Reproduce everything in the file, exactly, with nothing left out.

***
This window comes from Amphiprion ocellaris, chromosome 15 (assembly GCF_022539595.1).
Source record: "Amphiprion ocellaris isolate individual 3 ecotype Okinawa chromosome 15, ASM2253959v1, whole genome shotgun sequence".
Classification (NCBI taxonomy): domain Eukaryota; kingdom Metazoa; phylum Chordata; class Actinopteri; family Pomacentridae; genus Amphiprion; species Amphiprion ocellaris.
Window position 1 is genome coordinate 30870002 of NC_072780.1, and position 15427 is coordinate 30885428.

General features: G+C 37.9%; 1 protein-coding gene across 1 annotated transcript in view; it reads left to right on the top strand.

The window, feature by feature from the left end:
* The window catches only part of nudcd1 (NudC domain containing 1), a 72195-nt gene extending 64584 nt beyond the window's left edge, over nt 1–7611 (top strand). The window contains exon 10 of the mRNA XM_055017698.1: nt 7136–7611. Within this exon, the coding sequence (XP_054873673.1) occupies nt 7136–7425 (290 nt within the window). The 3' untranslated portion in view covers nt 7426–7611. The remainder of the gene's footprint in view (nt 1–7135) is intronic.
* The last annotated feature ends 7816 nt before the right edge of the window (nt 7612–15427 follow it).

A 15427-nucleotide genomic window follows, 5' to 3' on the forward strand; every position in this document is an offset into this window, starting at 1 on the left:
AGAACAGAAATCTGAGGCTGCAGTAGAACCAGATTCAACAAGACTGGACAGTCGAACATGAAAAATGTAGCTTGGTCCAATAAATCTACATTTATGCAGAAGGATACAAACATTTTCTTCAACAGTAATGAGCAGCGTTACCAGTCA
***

This window comes from Amphiprion ocellaris, chromosome 15 (assembly GCF_022539595.1).
Source record: "Amphiprion ocellaris isolate individual 3 ecotype Okinawa chromosome 15, ASM2253959v1, whole genome shotgun sequence".
Classification (NCBI taxonomy): domain Eukaryota; kingdom Metazoa; phylum Chordata; class Actinopteri; family Pomacentridae; genus Amphiprion; species Amphiprion ocellaris.
Window position 1 is genome coordinate 30870002 of NC_072780.1, and position 15427 is coordinate 30885428.

General features: G+C 37.9%; 1 protein-coding gene across 1 annotated transcript in view; it reads left to right on the top strand.

The window, feature by feature from the left end:
* The window catches only part of nudcd1 (NudC domain containing 1), a 72195-nt gene extending 64584 nt beyond the window's left edge, over nt 1–7611 (top strand). The window contains exon 10 of the mRNA XM_055017698.1: nt 7136–7611. Within this exon, the coding sequence (XP_054873673.1) occupies nt 7136–7425 (290 nt within the window). The 3' untranslated portion in view covers nt 7426–7611. The remainder of the gene's footprint in view (nt 1–7135) is intronic.
* The last annotated feature ends 7816 nt before the right edge of the window (nt 7612–15427 follow it).

A 15427-nucleotide genomic window follows, 5' to 3' on the forward strand; every position in this document is an offset into this window, starting at 1 on the left:
AGAACAGAAATCTGAGGCTGCAGTAGAACCAGATTCAACAAGACTGGACAGTCGAACATGAAAAATGTAGCTTGGTCCAATAAATCTACATTTATGCAGAAGGATACAAACATTTTCTTCAACAGTAATGAGCAGCGTTACCAGTCA